This object is a Greek Bishop’s miter, or ceremonial headpiece. It’s an elaborate headdress made from brocade, with elaborate embroidery and embellishments, and depicting Christian symbols and figures. It belonged to Bishop John of Amorion, who was the first American-born bishop of the Greek Orthodox Church. He was ordained in 1971 at the Annunciation Cathedral in Houston, Texas.
The Greek immigration story into Texas is a colorful and adventurous one. The first recorded Greek immigrant, known only as Captain Nicholas, entered Galveston Island with the well-known pirate, Jean Lafitte in 1817. He married a woman from the Karankawa tribe, but lost her in a storm. He then sailed with Lafitte around the Yucatan Peninsula in Mexico, before finally returning to Galveston in 1842.
By 1860, Captain Nicholas was one of only two Greeks registered in Texas. He lived out his life selling fish and oysters, and transporting charcoal from the mainland to the island until his death in the Galveston storm of 1900. He was nearly 100 years old when he died.
Many Greeks emigrated out of Greece to escape political, social, and economic problems. Despite gaining independence after almost 400 years of Turkish rule, many people were still feeling oppressed, and by 1910, almost 10% of Greeks had emigrated out of their homeland.
Greek immigrants to Texas didn’t come as families, but rather as single men, looking for opportunities in the cities. The first Greek colony in Texas was in Galveston, where 37 Greeks worked in saloons, markets, and cotton gins. They saw opportunities to move up the economic ladder, working entry level jobs while learning English, saving money, and eventually opening their own businesses- often as restaurant owners, real estate investors, and owners of confectioneries– shops where candy was made and sold. By the early 1900s there were several thousand Greeks living in Texas, but they were scattered over 250,000 square miles of the state.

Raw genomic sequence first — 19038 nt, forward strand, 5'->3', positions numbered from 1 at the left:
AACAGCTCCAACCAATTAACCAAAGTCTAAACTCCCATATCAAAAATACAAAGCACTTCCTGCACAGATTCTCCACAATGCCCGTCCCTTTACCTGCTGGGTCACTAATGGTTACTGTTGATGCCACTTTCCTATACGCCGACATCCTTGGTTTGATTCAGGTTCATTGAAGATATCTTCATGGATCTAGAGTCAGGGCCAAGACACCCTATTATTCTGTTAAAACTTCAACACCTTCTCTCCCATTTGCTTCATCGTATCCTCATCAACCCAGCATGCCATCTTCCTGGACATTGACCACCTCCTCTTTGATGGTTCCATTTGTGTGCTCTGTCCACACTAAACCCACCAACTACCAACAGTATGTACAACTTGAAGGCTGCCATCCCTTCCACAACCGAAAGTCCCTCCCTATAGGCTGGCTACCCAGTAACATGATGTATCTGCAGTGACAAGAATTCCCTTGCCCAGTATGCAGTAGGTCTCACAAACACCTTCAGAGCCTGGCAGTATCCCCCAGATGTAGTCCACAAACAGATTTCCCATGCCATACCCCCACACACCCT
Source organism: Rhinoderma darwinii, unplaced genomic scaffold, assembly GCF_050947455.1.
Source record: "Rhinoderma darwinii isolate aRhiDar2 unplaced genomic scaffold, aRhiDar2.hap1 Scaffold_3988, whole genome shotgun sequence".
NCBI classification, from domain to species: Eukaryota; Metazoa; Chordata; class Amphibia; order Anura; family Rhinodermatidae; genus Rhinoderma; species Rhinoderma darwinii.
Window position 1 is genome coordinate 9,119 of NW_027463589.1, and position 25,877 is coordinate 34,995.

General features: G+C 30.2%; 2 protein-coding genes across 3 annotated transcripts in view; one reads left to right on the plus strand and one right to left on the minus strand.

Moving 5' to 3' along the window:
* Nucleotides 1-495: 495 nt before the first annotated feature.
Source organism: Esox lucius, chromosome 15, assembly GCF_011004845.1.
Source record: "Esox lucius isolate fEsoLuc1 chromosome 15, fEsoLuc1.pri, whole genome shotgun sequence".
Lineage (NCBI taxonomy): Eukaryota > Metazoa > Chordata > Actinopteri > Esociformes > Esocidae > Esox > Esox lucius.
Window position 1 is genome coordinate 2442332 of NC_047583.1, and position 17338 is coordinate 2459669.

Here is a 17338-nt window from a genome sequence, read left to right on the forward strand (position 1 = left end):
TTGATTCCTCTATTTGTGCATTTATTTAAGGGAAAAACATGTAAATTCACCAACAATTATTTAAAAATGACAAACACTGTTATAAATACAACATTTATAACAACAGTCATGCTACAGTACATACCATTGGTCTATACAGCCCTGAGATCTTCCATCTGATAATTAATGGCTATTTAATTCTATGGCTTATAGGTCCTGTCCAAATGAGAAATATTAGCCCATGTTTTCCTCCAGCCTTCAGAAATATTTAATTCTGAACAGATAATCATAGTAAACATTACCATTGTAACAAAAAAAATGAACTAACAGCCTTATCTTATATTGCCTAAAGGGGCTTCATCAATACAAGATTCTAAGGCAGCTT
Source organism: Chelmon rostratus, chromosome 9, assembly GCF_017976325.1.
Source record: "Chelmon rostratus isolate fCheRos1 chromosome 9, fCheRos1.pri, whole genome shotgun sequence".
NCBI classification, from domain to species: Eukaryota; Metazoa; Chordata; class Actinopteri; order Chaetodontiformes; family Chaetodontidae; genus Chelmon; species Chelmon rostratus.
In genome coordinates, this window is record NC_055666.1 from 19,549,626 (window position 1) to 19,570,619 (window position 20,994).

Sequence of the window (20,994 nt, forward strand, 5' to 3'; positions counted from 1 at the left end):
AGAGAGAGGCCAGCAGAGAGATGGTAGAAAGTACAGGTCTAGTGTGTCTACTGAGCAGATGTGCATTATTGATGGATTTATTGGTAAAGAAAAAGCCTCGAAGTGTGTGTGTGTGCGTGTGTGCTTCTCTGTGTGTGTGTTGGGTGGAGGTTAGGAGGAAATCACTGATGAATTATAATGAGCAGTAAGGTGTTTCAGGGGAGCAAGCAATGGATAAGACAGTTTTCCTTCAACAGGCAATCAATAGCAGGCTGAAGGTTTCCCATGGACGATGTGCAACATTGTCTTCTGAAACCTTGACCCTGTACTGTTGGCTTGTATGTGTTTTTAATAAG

The first Greek Orthodox Church was finally established in Texas in 1910, near the Ft. Worth stockyards. It didn’t take long to determine that one parish serving the entire state was impractical, and soon, several more churches were built in cities around the state. In San Antonio, the untimely death of a small child due to illness was followed by a two week delay in burial because there wasn’t a Greek Orthodox priest nearby. The local Greek community, grieving the loss of the child, knew this wasn’t acceptable. In response, St. Sophia Greek Orthodox Church was finally established in San Antonio in 1924.
Today, there are more than 32,319 Greeks in Texas. They celebrate their heritage and customs proudly. Through decades of growth and change, they have had one enduring source of stability and connection to their roots- the Orthodox Church.